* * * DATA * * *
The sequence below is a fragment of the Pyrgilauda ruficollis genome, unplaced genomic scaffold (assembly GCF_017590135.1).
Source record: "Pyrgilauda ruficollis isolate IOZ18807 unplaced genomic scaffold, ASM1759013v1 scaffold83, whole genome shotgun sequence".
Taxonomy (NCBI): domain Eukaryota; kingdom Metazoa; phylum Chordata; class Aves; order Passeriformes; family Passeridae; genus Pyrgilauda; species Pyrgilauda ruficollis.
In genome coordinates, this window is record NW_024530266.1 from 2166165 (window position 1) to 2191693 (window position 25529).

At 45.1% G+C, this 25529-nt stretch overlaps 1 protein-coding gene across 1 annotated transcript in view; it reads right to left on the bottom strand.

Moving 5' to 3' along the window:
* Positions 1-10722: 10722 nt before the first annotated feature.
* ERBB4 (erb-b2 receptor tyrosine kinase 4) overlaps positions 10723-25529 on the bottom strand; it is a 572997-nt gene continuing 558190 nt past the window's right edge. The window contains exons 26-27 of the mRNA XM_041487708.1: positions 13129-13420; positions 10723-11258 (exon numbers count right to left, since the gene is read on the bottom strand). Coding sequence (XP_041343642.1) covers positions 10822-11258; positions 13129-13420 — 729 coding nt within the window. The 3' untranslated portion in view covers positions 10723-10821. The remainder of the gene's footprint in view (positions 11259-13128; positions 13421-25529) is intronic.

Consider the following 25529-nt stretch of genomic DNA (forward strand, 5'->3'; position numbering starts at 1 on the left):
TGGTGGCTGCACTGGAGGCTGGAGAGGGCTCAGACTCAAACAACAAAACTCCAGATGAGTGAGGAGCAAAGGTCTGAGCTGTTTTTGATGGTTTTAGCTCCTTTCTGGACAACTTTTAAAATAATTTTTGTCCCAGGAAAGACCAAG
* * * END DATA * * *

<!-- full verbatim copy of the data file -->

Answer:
The sequence below is a fragment of the Pyrgilauda ruficollis genome, unplaced genomic scaffold (assembly GCF_017590135.1).
Source record: "Pyrgilauda ruficollis isolate IOZ18807 unplaced genomic scaffold, ASM1759013v1 scaffold83, whole genome shotgun sequence".
Taxonomy (NCBI): domain Eukaryota; kingdom Metazoa; phylum Chordata; class Aves; order Passeriformes; family Passeridae; genus Pyrgilauda; species Pyrgilauda ruficollis.
In genome coordinates, this window is record NW_024530266.1 from 2166165 (window position 1) to 2191693 (window position 25529).

At 45.1% G+C, this 25529-nt stretch overlaps 1 protein-coding gene across 1 annotated transcript in view; it reads right to left on the bottom strand.

Moving 5' to 3' along the window:
* Positions 1-10722: 10722 nt before the first annotated feature.
* ERBB4 (erb-b2 receptor tyrosine kinase 4) overlaps positions 10723-25529 on the bottom strand; it is a 572997-nt gene continuing 558190 nt past the window's right edge. The window contains exons 26-27 of the mRNA XM_041487708.1: positions 13129-13420; positions 10723-11258 (exon numbers count right to left, since the gene is read on the bottom strand). Coding sequence (XP_041343642.1) covers positions 10822-11258; positions 13129-13420 — 729 coding nt within the window. The 3' untranslated portion in view covers positions 10723-10821. The remainder of the gene's footprint in view (positions 11259-13128; positions 13421-25529) is intronic.

Consider the following 25529-nt stretch of genomic DNA (forward strand, 5'->3'; position numbering starts at 1 on the left):
TGGTGGCTGCACTGGAGGCTGGAGAGGGCTCAGACTCAAACAACAAAACTCCAGATGAGTGAGGAGCAAAGGTCTGAGCTGTTTTTGATGGTTTTAGCTCCTTTCTGGACAACTTTTAAAATAATTTTTGTCCCAGGAAAGACCAAG